Detection of apoptosis was accomplished by flow cytometry using a fluorescein isothiocyanate (FITC)-Annexin V (AV) Apoptosis Detection kit according to the manufacturer’s instructions (BD Biosciences). During apoptosis, cells undergo certain morphological changes, such as loss of plasma membrane asymmetry, cell shrinkage and condensation of the cytoplasm and nucleus. AV is a phospholipid-binding protein with high affinity for phosphatidyl serine, which is exposed on the outer side of apoptotic but not viable cells. Both apoptosis and necrosis lead to the loss of membrane integrity in cells. Therefore, co-staining with propidium iodide (PI), a membrane-impermeable DNA dye, allows for the distinction between early and late apoptotic cells. Cells that are considered viable are negative for both FITC-AV and PI; cells in early apoptosis are positive for FITC-AV but negative for PI. However, due to the loss of membrane integrity and binding of both FITC-AV and PI, there is no precise differentiation between late apoptotic and necrotic cell populations in this assay.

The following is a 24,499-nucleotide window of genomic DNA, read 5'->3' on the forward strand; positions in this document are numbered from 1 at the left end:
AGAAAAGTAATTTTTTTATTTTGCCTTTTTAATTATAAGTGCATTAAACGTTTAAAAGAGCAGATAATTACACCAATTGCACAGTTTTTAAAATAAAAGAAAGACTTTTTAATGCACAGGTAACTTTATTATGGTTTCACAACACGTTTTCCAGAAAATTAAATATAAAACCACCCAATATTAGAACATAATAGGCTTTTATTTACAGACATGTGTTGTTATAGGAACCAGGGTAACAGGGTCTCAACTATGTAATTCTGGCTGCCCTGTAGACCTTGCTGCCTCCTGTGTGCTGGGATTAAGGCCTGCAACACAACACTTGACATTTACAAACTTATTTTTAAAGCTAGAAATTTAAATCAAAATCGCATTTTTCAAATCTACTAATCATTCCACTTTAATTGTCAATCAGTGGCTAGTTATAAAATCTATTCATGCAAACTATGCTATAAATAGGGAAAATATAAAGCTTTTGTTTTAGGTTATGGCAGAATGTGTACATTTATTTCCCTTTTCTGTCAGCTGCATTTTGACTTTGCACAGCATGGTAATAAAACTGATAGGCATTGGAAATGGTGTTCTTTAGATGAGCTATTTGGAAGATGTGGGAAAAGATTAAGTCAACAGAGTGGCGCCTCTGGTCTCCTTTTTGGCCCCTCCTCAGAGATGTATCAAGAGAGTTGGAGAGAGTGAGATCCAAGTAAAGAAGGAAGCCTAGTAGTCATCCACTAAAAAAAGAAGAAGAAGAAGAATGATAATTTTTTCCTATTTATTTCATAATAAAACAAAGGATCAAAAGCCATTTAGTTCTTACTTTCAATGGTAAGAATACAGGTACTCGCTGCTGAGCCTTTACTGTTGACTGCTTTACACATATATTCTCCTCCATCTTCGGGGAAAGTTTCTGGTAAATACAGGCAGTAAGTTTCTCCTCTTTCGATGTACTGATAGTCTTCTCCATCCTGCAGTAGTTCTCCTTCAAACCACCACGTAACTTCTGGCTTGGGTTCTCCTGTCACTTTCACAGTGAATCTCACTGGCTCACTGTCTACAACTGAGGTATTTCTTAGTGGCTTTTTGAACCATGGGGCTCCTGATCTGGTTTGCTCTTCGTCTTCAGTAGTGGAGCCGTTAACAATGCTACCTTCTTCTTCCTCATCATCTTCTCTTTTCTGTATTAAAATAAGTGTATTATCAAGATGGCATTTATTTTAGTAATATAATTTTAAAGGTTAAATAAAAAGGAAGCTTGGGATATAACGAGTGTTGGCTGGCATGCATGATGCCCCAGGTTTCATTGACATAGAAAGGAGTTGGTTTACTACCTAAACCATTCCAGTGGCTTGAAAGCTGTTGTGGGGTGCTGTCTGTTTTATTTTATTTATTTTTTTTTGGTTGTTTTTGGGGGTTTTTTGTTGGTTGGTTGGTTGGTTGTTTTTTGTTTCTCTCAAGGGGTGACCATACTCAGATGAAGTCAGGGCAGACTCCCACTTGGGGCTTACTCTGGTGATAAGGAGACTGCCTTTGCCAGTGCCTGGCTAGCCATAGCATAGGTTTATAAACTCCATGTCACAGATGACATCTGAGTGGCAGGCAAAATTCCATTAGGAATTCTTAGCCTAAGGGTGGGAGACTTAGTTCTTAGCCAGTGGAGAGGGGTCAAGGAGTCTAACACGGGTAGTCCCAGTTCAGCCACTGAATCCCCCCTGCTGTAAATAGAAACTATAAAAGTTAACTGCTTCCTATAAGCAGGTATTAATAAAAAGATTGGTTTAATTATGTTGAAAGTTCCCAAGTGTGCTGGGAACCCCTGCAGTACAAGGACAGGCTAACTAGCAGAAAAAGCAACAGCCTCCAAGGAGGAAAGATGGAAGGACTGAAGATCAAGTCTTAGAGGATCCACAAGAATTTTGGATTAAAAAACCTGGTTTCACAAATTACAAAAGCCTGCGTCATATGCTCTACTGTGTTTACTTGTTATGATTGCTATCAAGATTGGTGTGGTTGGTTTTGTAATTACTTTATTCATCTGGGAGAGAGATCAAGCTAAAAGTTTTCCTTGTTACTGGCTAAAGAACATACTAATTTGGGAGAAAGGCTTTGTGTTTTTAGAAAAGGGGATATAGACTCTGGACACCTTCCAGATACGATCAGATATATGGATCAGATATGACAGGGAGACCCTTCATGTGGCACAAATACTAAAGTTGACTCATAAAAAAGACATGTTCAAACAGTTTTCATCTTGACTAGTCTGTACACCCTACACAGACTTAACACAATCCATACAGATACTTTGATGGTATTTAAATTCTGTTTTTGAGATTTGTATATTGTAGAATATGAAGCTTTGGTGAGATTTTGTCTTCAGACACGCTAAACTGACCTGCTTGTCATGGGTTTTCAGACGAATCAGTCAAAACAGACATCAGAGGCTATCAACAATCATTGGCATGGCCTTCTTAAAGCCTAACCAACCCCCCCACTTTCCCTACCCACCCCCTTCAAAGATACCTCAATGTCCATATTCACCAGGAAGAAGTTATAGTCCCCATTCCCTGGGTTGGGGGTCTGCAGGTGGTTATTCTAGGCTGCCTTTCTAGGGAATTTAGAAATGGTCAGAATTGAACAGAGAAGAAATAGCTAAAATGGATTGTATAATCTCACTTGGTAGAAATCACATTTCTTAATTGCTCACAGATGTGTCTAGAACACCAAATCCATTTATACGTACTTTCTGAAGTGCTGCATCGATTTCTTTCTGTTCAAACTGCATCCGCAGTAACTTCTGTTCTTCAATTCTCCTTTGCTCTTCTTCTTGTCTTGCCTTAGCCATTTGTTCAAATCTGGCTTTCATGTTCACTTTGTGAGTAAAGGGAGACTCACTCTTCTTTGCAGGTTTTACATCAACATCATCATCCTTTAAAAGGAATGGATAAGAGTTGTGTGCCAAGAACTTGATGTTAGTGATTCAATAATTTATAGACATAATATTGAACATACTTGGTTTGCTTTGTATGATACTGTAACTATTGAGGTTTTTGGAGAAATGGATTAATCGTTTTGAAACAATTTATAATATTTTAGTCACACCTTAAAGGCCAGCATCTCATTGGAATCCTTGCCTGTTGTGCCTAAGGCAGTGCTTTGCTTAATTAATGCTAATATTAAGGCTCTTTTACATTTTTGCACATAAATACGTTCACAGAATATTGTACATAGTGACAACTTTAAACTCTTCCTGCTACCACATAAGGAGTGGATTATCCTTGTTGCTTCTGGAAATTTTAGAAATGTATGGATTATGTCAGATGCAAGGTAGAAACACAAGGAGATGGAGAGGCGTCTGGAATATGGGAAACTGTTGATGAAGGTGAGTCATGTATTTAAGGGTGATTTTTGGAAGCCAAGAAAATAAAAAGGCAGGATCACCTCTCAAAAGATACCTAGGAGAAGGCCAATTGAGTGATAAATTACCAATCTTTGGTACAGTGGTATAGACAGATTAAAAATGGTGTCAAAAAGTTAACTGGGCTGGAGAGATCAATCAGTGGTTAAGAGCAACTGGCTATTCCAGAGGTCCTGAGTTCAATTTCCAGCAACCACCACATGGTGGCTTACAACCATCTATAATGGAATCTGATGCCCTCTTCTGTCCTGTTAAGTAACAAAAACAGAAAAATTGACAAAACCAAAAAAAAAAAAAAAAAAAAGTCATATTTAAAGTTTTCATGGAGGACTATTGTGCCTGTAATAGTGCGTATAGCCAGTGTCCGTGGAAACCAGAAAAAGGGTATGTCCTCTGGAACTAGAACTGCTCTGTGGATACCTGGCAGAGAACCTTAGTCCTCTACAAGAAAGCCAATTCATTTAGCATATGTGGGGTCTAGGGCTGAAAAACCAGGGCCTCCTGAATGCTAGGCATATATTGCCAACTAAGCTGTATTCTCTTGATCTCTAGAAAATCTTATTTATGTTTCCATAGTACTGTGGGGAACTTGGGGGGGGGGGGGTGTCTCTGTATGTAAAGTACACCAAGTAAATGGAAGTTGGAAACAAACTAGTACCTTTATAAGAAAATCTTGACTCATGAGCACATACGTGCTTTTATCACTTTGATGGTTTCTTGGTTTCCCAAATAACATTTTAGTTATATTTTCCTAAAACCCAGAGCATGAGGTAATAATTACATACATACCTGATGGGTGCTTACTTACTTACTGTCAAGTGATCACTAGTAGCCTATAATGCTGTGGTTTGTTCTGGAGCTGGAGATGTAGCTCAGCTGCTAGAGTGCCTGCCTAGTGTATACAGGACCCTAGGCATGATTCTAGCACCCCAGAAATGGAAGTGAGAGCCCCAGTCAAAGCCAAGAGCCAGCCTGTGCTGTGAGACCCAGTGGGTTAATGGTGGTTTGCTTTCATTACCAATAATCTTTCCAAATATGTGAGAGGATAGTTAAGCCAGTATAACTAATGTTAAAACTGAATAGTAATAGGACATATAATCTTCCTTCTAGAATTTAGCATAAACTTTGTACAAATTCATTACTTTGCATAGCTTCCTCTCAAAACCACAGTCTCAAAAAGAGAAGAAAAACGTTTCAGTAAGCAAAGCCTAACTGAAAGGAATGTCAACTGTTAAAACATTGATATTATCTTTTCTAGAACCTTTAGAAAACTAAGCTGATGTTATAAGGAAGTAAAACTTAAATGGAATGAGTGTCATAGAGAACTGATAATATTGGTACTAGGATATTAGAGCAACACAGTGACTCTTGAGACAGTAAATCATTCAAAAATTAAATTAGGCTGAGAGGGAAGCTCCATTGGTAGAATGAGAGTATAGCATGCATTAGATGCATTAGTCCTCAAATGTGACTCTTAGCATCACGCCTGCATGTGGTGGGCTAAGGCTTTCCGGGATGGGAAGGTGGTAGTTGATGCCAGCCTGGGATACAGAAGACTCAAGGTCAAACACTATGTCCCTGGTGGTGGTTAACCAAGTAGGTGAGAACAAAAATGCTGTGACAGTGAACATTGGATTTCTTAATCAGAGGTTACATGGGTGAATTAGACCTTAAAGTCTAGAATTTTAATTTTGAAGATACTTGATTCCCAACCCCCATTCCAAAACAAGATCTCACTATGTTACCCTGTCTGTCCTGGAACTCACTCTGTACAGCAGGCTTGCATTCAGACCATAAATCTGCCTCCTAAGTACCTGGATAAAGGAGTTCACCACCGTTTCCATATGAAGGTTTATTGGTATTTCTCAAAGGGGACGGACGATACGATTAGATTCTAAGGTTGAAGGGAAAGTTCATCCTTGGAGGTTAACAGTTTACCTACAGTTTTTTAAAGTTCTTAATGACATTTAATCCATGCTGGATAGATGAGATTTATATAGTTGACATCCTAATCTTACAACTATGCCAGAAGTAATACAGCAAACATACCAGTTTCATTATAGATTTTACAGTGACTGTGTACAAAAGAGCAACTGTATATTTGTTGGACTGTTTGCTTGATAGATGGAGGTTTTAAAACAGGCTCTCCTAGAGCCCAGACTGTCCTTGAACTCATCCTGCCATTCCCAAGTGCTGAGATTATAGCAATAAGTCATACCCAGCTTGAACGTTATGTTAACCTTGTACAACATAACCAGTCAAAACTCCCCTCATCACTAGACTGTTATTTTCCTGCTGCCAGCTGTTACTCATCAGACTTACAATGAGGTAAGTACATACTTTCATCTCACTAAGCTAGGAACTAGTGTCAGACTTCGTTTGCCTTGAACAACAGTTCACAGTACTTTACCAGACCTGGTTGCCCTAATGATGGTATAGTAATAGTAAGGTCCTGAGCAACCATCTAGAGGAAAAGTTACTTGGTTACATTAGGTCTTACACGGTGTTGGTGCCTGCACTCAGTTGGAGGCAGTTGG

Briefly, cells seeded in 12-well plates were incubated with the test substances. For sample preparation, floating cells were collected and combined with the adherent cells that were harvested by detachment with 300 μl of Accutase solution, according to the manufacturer’s instructions. Cells were pelleted by centrifugation (400 × g, 4° C, 5 min) and washed twice in 500 μl PBS. Afterwards, cells were carefully resuspended in a solution consisting of 200 μl 1X AV-binding buffer, 2 μl FITC-AV and 1 μl PI solution. Following 15 min of incubation in the dark, 104 cells per sample were analyzed using an AccuriC6™ flow cytometer (BD Biosciences). Appropriate gating of cell populations and compensation was ensured by the analysis of unstained and single-stained cells, respectively. HUASMC that were fixed with ethanol prior to incubation with AV and PI served as the staining control.